Sunday, May 29, 2016

How to Cook Sirloin Tips on a Stove

One of the cheaper cuts of meat, sirloin tips are by no means second rate on the plate. Marinate first to secure the tenderness, and cook quickly on the stove to lock in the flavors.

Regional Cut

Also known as flap meat, or bavette in French cuisine, sirloin tips are a common dish in New England. Cut from the round, the steak comes as a coarsely grained strip with very little fat. Marinating is essential to tenderize the flesh, but the meat also has its own assertive, beefy flavor.
Because of the absence of fat and the texture, these are not steaks to cook to rare or medium rare. Bring them to at least medium, and cut them into thinner strips against the grain.

Marinate First

The coarse grain on the sirloin strip sucks up flavor, so you can be bold with the marinade. Aim for the conventional steak-marinating combo of oil, acid and seasoning.
  • Other than standard kosher salt and pepper, soy sauce,
    Worcestershire sauce, garlic powder and mustard will all round out the beefy
    notes, while balsamic vinegar, lemon juice or red wine vinegar add some
    counter-punching tartness.
  • Pour the marinade into a resealable plastic bag. Add the
    steak, and leave to marinate in the refrigerator for at least 4 to 5
    hours, or overnight if time allows.  

Exotic Flourishes

Give an Asian twist, perhaps for a stir-fry, with soy sauce, ginger, chili flakes and brown sugar, or go for some full-on heat with a soy sauce and harissa marinade. Just a couple of teaspoons of the North African chili paste will give a noticeable kick.

Pan Fried

Give sirloin tip its due as a steak by pan-frying it briefly in a skillet over moderate heat.

Step 1

Season the steak first with salt and pepper.

Step 2

Cut it into strips or cubes to increase the surface area, and brown it for 5 to 10 minutes in a little butter. The steak should sizzle the moment it hits the pan.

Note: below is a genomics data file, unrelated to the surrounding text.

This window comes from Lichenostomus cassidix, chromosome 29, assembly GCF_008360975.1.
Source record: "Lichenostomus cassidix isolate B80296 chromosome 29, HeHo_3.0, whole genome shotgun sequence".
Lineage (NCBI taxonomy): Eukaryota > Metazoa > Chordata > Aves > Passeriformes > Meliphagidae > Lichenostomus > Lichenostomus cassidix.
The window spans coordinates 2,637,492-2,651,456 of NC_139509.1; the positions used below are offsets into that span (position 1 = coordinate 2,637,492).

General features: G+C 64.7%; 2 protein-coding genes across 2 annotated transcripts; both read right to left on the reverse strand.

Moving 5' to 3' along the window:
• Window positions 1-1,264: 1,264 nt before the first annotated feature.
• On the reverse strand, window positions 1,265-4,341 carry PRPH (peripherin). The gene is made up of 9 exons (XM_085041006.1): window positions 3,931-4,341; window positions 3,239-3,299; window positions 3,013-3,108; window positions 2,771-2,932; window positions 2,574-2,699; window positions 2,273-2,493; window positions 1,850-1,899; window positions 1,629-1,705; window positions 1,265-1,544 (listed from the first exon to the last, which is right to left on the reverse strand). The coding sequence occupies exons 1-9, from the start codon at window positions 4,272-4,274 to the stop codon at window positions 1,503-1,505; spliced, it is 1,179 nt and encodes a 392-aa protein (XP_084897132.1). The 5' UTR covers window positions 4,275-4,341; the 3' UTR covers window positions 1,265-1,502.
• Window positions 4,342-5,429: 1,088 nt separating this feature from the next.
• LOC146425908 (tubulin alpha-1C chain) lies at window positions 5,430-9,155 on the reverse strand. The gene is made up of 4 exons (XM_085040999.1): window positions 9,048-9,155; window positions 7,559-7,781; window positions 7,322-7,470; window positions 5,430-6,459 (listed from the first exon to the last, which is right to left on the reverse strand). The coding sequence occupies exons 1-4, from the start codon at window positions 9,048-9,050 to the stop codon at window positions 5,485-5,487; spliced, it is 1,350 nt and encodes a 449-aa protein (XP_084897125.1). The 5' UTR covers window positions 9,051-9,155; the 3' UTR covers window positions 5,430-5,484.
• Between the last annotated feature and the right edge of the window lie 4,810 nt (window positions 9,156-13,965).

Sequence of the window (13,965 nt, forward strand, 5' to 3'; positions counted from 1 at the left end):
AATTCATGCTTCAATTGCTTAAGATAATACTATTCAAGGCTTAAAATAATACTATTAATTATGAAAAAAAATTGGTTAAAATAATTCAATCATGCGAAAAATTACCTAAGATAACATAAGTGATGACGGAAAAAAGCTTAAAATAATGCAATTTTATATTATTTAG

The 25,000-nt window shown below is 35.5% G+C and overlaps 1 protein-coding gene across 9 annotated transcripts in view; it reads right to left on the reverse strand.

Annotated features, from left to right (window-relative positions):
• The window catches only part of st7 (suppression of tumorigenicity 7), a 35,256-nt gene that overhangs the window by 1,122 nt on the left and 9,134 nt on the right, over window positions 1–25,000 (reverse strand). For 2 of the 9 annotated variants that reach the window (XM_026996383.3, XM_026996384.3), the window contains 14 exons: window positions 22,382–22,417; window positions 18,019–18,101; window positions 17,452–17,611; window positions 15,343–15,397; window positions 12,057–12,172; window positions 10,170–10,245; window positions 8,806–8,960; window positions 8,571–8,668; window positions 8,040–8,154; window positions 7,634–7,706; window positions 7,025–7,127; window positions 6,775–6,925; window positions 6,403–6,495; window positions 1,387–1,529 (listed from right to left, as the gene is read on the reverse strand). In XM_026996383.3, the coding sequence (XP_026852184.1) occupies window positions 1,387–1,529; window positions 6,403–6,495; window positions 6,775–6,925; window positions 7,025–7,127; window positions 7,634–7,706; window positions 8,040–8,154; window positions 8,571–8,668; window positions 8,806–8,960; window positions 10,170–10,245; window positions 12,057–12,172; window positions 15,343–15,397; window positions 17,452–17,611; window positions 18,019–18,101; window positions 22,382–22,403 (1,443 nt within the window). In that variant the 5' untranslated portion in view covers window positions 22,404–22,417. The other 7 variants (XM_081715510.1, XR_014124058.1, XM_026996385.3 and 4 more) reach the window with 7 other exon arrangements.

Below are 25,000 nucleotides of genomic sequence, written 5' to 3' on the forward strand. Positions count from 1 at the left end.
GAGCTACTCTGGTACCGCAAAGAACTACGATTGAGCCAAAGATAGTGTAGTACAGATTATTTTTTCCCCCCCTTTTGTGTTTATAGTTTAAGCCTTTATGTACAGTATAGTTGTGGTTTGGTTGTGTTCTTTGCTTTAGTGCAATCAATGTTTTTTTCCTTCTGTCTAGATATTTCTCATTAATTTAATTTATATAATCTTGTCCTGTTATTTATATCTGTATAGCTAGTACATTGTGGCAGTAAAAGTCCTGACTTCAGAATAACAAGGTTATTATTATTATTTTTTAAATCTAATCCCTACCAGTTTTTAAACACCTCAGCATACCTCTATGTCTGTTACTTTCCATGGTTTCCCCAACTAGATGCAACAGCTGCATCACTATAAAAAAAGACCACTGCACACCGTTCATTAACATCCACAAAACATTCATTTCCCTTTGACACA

Step 3

Remove the meat from the pan and let it rest. Meanwhile, prepare a pan sauce of finely chopped onion and garlic, and then deglaze the pan with some red wine and beef stock. Reduce the sauce until it is thick, and pour over the steak.


  • Sirloin tip doesn’t have to be cut first into strips. You can fry it in the same way as a rib-eye or New York strip, allowing 5 to 6 minutes per side. Unlike the other steaks, though, it's usually cut into strips afterward to release some of the toughness in the meat fibers.
Showcase the steak’s rich, meaty flavor by elevating the sauce to a stroganoff, adding mushrooms, onions, mustard, and some vegetable stock and sour cream to finish.
The sauce benefits from a skillet that has first browned the meat, then gathered the juices and flavors from the mushrooms and onions in the 10 or so minutes it takes to saute them, finishing off with the velvety mouthfeel of the cream.

Brief Braise

Sirloin tip makes a hearty casserole or stew, but doesn’t require as long on the stove as thicker, fattier steaks. In fact, too long over the heat and the meat can turn tough.
  • Rub the steaks first with brown sugar, mustard, paprika and
    thyme, or a similarly strong-flavored rub. Pat dry and leave to come up to room temperature.
  • Cut the steaks into strips or cubes and sear them thoroughly
    in a heavy Dutch oven, one that will deliver a consistent heat.
  • Add red wine or dark beer, onions and mushrooms, and simmer
    over a gentle heat for 20 to 30 minutes.
  • If adding carrots or potatoes, introduce them for the last 10 minutes, so they
    don’t turn mushy.

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